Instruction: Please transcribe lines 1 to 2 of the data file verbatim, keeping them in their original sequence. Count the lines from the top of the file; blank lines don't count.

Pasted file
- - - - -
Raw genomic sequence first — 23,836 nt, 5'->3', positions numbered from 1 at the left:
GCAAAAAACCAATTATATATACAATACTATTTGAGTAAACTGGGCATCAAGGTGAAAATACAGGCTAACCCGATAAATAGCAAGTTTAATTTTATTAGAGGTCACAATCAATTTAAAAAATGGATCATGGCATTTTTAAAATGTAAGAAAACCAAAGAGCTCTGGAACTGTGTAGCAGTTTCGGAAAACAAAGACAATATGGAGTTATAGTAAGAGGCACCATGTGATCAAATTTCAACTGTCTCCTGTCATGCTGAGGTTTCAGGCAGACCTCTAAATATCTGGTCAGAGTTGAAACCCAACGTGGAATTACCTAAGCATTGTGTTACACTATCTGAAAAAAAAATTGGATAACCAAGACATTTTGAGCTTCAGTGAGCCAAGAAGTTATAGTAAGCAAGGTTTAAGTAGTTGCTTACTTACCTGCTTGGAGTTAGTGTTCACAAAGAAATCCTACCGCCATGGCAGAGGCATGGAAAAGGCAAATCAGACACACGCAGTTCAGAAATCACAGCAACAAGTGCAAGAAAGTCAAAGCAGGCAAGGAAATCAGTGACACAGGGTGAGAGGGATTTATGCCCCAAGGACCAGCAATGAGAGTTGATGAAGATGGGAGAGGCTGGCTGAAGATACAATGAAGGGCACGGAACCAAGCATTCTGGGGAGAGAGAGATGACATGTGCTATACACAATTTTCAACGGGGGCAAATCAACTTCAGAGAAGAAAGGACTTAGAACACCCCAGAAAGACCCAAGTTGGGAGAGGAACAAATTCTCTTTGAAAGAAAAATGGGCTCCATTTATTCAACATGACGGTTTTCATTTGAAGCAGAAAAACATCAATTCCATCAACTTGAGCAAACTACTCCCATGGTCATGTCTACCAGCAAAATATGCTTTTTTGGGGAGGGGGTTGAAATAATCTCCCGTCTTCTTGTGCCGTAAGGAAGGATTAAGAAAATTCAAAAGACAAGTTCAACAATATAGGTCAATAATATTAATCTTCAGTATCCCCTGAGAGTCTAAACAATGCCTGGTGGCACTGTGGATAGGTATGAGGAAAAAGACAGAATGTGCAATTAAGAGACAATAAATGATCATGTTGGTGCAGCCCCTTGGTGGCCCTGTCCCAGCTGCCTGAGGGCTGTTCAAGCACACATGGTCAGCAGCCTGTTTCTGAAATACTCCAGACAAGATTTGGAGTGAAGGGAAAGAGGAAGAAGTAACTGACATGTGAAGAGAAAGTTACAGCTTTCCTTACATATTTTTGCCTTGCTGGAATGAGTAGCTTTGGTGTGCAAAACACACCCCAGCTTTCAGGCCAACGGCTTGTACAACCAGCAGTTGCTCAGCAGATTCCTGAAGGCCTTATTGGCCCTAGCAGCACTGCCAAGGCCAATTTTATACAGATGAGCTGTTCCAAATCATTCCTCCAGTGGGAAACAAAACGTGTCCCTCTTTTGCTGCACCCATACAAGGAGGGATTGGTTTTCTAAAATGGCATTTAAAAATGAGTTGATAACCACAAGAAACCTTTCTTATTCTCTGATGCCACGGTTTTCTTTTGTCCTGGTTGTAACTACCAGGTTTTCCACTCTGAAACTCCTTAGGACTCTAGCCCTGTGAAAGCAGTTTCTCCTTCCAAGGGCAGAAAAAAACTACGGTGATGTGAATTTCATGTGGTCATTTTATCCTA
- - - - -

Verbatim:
Raw genomic sequence first — 23,836 nt, 5'->3', positions numbered from 1 at the left:
GCAAAAAACCAATTATATATACAATACTATTTGAGTAAACTGGGCATCAAGGTGAAAATACAGGCTAACCCGATAAATAGCAAGTTTAATTTTATTAGAGGTCACAATCAATTTAAAAAATGGATCATGGCATTTTTAAAATGTAAGAAAACCAAAGAGCTCTGGAACTGTGTAGCAGTTTCGGAAAACAAAGACAATATGGAGTTATAGTAAGAGGCACCATGTGATCAAATTTCAACTGTCTCCTGTCATGCTGAGGTTTCAGGCAGACCTCTAAATATCTGGTCAGAGTTGAAACCCAACGTGGAATTACCTAAGCATTGTGTTACACTATCTGAAAAAAAAATTGGATAACCAAGACATTTTGAGCTTCAGTGAGCCAAGAAGTTATAGTAAGCAAGGTTTAAGTAGTTGCTTACTTACCTGCTTGGAGTTAGTGTTCACAAAGAAATCCTACCGCCATGGCAGAGGCATGGAAAAGGCAAATCAGACACACGCAGTTCAGAAATCACAGCAACAAGTGCAAGAAAGTCAAAGCAGGCAAGGAAATCAGTGACACAGGGTGAGAGGGATTTATGCCCCAAGGACCAGCAATGAGAGTTGATGAAGATGGGAGAGGCTGGCTGAAGATACAATGAAGGGCACGGAACCAAGCATTCTGGGGAGAGAGAGATGACATGTGCTATACACAATTTTCAACGGGGGCAAATCAACTTCAGAGAAGAAAGGACTTAGAACACCCCAGAAAGACCCAAGTTGGGAGAGGAACAAATTCTCTTTGAAAGAAAAATGGGCTCCATTTATTCAACATGACGGTTTTCATTTGAAGCAGAAAAACATCAATTCCATCAACTTGAGCAAACTACTCCCATGGTCATGTCTACCAGCAAAATATGCTTTTTTGGGGAGGGGGTTGAAATAATCTCCCGTCTTCTTGTGCCGTAAGGAAGGATTAAGAAAATTCAAAAGACAAGTTCAACAATATAGGTCAATAATATTAATCTTCAGTATCCCCTGAGAGTCTAAACAATGCCTGGTGGCACTGTGGATAGGTATGAGGAAAAAGACAGAATGTGCAATTAAGAGACAATAAATGATCATGTTGGTGCAGCCCCTTGGTGGCCCTGTCCCAGCTGCCTGAGGGCTGTTCAAGCACACATGGTCAGCAGCCTGTTTCTGAAATACTCCAGACAAGATTTGGAGTGAAGGGAAAGAGGAAGAAGTAACTGACATGTGAAGAGAAAGTTACAGCTTTCCTTACATATTTTTGCCTTGCTGGAATGAGTAGCTTTGGTGTGCAAAACACACCCCAGCTTTCAGGCCAACGGCTTGTACAACCAGCAGTTGCTCAGCAGATTCCTGAAGGCCTTATTGGCCCTAGCAGCACTGCCAAGGCCAATTTTATACAGATGAGCTGTTCCAAATCATTCCTCCAGTGGGAAACAAAACGTGTCCCTCTTTTGCTGCACCCATACAAGGAGGGATTGGTTTTCTAAAATGGCATTTAAAAATGAGTTGATAACCACAAGAAACCTTTCTTATTCTCTGATGCCACGGTTTTCTTTTGTCCTGGTTGTAACTACCAGGTTTTCCACTCTGAAACTCCTTAGGACTCTAGCCCTGTGAAAGCAGTTTCTCCTTCCAAGGGCAGAAAAAAACTACGGTGATGTGAATTTCATGTGGTCATTTTATCCTA